Core i5 2500K and Core i7 2600K review
Posted by Hilbert Hagedoorn on: 01/02/2011 02:00 PM [ 0 comment(s) ]
Updated and added benchmarks: On this page a couple of updated and new benchmarks. Very few results here as we have to start over from scratch with these benchmarks as their update required an AVX compatibility fix.
FPU Mandel, and in the near future we'll include CPU Hash benchmarks as well, they now also utilize Intel Advanced Vector Extensions (AVX) of Intel Sandy Bridge processors. System Stability Test module has also been enhanced to put even more stress on the system using AVX optimizations. Note: To unlock the AVX capabilities of the new Intel processors, Windows 7 Service Pack 1 is required.
Mandel FPU test
The Mandel FPU benchmark measures double precision (also known as 64-bit) floating-point performance through the computation of several frames of the popular "Mandelbrot" fractal. The code behind this benchmark method is written in Assembly, and it is extremely optimized for every popular AMD and Intel processor core variant by utilizing the appropriate x86 or SSE2 instruction set extension.
If you come from the Commodore 64 / Amiga era like me (Peek & Poke Commands FTW dude!), you can probably remember rendering Mandelbrot graphics, a mathematical formula that much like a paradox, never ends and thus is repetitive. Back in the 1990s it took me a full day to complete one Mandelbrot image. Amazing where we are right now as the same set of calculations can be done in a split second & even real-time.
The FPU Mandel test again is Hyper-Threaded, multi-processor (SMP) and multi-core aware. The Phenom II 970Be and X6 1100T are the fastest processors the competition has available, hence we included them. The updated Mandel test now embeds AVX support and that shows alright. Also, the test does not allow AVX to be disabled.
Again, over time these benchmark updates/new tests will get more and more comparative processors added.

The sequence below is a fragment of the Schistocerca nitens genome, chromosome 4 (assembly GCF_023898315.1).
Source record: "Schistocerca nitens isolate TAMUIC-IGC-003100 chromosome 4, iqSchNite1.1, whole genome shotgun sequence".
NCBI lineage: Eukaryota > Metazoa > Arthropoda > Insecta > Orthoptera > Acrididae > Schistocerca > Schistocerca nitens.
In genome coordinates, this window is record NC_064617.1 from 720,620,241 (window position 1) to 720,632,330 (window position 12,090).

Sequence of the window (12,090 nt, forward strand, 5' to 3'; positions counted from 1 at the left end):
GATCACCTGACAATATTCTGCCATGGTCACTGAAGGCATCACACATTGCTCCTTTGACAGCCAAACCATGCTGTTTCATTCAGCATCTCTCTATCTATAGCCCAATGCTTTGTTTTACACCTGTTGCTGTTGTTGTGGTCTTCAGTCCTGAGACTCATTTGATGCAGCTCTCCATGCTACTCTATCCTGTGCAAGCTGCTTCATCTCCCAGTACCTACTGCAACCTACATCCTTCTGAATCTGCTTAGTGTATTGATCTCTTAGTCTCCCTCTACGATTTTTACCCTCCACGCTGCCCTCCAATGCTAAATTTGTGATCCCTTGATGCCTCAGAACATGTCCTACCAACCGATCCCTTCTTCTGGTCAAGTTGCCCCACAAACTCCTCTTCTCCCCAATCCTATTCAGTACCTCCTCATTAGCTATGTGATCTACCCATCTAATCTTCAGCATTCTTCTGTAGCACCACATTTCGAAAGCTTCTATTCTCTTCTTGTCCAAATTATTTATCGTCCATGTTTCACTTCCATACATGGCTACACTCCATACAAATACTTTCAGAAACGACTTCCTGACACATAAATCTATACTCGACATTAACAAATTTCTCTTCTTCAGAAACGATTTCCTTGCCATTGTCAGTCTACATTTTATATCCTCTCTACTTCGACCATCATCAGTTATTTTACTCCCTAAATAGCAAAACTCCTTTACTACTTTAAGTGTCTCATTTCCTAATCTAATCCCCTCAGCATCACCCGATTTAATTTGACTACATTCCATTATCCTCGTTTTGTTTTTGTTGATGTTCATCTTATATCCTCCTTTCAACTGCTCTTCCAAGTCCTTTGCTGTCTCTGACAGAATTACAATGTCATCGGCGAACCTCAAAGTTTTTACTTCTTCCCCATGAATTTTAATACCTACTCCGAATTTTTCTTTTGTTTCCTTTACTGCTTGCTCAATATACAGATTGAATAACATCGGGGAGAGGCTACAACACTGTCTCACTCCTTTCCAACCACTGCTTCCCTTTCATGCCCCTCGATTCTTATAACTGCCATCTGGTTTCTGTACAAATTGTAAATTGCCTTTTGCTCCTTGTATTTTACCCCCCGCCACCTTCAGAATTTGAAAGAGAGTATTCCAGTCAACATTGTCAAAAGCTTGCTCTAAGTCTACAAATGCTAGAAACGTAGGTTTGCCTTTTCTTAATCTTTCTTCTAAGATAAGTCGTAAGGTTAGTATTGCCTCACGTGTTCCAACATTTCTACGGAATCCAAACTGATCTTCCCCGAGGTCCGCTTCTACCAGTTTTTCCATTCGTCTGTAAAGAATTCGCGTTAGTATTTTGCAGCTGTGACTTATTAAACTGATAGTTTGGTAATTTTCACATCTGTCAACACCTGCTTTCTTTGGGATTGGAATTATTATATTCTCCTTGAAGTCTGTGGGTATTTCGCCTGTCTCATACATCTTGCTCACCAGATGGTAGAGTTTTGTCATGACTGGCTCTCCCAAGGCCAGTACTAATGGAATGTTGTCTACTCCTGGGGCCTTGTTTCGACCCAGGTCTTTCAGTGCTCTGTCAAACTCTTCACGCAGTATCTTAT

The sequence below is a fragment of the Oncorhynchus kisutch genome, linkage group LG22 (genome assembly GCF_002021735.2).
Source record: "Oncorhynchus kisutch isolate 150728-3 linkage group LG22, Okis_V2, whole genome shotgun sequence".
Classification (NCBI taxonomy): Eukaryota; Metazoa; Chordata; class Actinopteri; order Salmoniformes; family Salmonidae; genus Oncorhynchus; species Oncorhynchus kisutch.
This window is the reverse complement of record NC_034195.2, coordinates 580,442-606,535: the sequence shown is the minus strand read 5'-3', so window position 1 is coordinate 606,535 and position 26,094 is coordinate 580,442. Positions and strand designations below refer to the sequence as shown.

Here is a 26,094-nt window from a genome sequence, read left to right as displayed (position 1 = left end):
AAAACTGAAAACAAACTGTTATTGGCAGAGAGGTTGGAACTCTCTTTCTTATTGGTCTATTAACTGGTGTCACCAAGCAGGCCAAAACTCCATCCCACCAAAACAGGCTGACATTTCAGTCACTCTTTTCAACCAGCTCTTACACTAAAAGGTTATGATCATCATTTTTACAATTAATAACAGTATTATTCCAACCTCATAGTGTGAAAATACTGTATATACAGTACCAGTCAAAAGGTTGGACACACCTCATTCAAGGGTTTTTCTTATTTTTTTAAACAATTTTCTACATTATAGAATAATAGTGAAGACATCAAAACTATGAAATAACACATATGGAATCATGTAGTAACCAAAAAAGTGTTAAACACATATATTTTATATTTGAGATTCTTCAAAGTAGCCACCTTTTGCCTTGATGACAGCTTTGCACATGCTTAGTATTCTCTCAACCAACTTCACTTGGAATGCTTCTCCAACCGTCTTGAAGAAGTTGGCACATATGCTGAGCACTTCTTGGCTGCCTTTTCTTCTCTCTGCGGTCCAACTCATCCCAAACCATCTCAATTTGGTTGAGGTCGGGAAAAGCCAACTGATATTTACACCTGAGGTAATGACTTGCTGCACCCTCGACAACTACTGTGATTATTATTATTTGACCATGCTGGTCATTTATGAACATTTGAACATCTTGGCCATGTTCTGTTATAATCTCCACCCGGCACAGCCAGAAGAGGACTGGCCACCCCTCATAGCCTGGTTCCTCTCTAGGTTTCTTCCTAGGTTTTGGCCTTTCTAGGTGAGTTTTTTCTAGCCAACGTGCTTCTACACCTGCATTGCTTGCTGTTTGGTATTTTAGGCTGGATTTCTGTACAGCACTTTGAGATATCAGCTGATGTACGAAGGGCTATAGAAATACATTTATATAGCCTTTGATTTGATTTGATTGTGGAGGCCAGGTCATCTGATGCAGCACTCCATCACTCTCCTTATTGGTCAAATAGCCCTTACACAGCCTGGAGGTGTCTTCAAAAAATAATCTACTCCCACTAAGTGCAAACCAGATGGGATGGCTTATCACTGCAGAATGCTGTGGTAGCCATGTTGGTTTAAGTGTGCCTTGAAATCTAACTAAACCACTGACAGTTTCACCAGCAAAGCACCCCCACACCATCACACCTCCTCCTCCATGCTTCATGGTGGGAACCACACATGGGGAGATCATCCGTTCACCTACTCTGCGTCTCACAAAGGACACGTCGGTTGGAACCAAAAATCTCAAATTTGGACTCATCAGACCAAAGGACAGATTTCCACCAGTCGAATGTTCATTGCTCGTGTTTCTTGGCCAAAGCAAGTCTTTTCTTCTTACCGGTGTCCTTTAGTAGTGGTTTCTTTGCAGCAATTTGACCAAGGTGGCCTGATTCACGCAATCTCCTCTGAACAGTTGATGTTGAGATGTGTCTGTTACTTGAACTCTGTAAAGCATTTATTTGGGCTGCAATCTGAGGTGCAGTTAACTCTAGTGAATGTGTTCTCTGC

This integer benchmark measures combined CPU and memory subsystem performance through the public ZLib compression library Version 1.2.2
The ZLIB compression test was recently overhauled as well, hence we had to start from scratch here again as well. This integer benchmark measures combined CPU and memory subsystem performance through the public ZLib compression library. CPU ZLib test uses basic x86 instructions thus no AVX, and it is Hyper-Threading, multi-processor (SMP) and multi-core (CMP) aware.
VP8 video compression
VP8 is an open video compression format released by Google, originally created by On2 Technologies.
This particular test is a 64-bit multi-threaded VP8 video encoding stress sequence, this is a brand new 64-bit multi-threaded HD video encoding benchmark, based on Googles VP8 (WebM) video codec. The VP8 test encodes 1280x720 pixel ("HD ready") resolution video frames in 1-pass mode at 8192 kbps bitrate with best quality settings and it is Hyper-Threading, multi-processor (SMP) and multi-core (CMP) aware.
If you look at the 1100T and the 2600K for a second, you'll spot nearly bang on similar performance, the difference is that the 2600 does the very same thing with only 4 CPU cores, while the Phenom II needs six of them.
We review the Core i5 3570K Ivy bridge processor. Will Ivy Bridge be the processor series everything you expected? Go find out in this extensive review here at Guru3D.
Core i5 2500K and Core i7 2600K review
Today we test and review Sandy Bridge, the Intel Core i7-2600K and Intel Core i5-2500K processors. We will pair the 2600K processor with the Intel Desktop Motherboard DP67BG and also run a test with the Intel Core i5-2500K processor on a Intel DH67BL motherboard
Core i5 655K and Core i7 875K processor review
Intel today releases two new processors targeted at a somewhat more enthusiast audience. Yes, processors for tweakers and overclockers. On socket LGA 1156 Intel now releases two K series processors. The 32nm Intel Core i5-655K processor has the very same specifications as the Core i5 650; it will operate at 3.2 GHz, will feature two cores with Hyper-Threading technology, sport 4MB of L3 cache and will be made using 32nm process technology. The difference between the 650 and 655K is the unlocked multiplier only. Then we have the enthusiast class Intel Core i7-875K processor, it has the very same specifications as the Core i7 870; it will operate at 2.93GHz, will feature four cores with Hyper-Threading technology, sport 8MB of L3 cache and will be made using 45nm process technology. The only difference between the two central processing units (CPUs) will be the unlocked multiplier on the 875K chip, which will allow overclockers and enthusiasts to easily boost clock-speed of the product without the necessity of overclocking other parts of their systems.
Core i5 650 - 660 and 661 processor review
The time has come for Intel to debut a new line of mainstream 32nm processors, which we have all learned to recognize under the codename 'Clarkdale', the new CPUs will be aimed at the mainstream desktop PC segment and will complement the chip maker's Core i3 and Core i5 line of products. The Intel processor lineup will include the Core i3 530 and 540 models, as well as the Core i5 650, 660, 661, and 670, which will be featured with Hyper-Threading, 4MB of L3 cache and support for dual-channel DDR3-1333 memory. Well, that and an integrated GPU as well of course. Guru3D will put the Core i5 650, 660 and 661 to the test.